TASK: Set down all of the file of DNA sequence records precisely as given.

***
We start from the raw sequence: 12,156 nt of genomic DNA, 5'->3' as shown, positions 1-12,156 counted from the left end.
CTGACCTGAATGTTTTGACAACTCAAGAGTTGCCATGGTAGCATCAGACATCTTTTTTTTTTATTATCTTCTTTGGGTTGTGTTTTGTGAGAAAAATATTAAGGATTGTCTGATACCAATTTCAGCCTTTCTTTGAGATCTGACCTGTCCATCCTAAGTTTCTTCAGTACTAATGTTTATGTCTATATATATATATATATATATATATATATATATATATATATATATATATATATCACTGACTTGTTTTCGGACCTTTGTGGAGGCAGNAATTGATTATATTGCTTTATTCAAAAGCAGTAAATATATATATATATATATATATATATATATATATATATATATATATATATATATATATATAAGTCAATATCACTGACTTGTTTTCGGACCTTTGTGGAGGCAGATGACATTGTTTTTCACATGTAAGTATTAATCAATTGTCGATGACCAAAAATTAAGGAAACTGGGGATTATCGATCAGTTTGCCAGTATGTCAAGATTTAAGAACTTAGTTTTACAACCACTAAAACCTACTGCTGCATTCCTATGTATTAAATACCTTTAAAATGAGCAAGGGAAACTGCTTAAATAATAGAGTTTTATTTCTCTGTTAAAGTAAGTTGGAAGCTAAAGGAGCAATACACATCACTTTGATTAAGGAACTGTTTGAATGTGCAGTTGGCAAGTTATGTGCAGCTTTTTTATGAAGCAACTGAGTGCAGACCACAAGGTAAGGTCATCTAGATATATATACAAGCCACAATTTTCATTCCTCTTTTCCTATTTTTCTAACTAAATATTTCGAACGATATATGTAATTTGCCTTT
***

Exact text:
We start from the raw sequence: 12,156 nt of genomic DNA, 5'->3' as shown, positions 1-12,156 counted from the left end.
CTGACCTGAATGTTTTGACAACTCAAGAGTTGCCATGGTAGCATCAGACATCTTTTTTTTTTATTATCTTCTTTGGGTTGTGTTTTGTGAGAAAAATATTAAGGATTGTCTGATACCAATTTCAGCCTTTCTTTGAGATCTGACCTGTCCATCCTAAGTTTCTTCAGTACTAATGTTTATGTCTATATATATATATATATATATATATATATATATATATATATATATATATATATCACTGACTTGTTTTCGGACCTTTGTGGAGGCAGNAATTGATTATATTGCTTTATTCAAAAGCAGTAAATATATATATATATATATATATATATATATATATATATATATATATATATATATATATATAAGTCAATATCACTGACTTGTTTTCGGACCTTTGTGGAGGCAGATGACATTGTTTTTCACATGTAAGTATTAATCAATTGTCGATGACCAAAAATTAAGGAAACTGGGGATTATCGATCAGTTTGCCAGTATGTCAAGATTTAAGAACTTAGTTTTACAACCACTAAAACCTACTGCTGCATTCCTATGTATTAAATACCTTTAAAATGAGCAAGGGAAACTGCTTAAATAATAGAGTTTTATTTCTCTGTTAAAGTAAGTTGGAAGCTAAAGGAGCAATACACATCACTTTGATTAAGGAACTGTTTGAATGTGCAGTTGGCAAGTTATGTGCAGCTTTTTTATGAAGCAACTGAGTGCAGACCACAAGGTAAGGTCATCTAGATATATATACAAGCCACAATTTTCATTCCTCTTTTCCTATTTTTCTAACTAAATATTTCGAACGATATATGTAATTTGCCTTT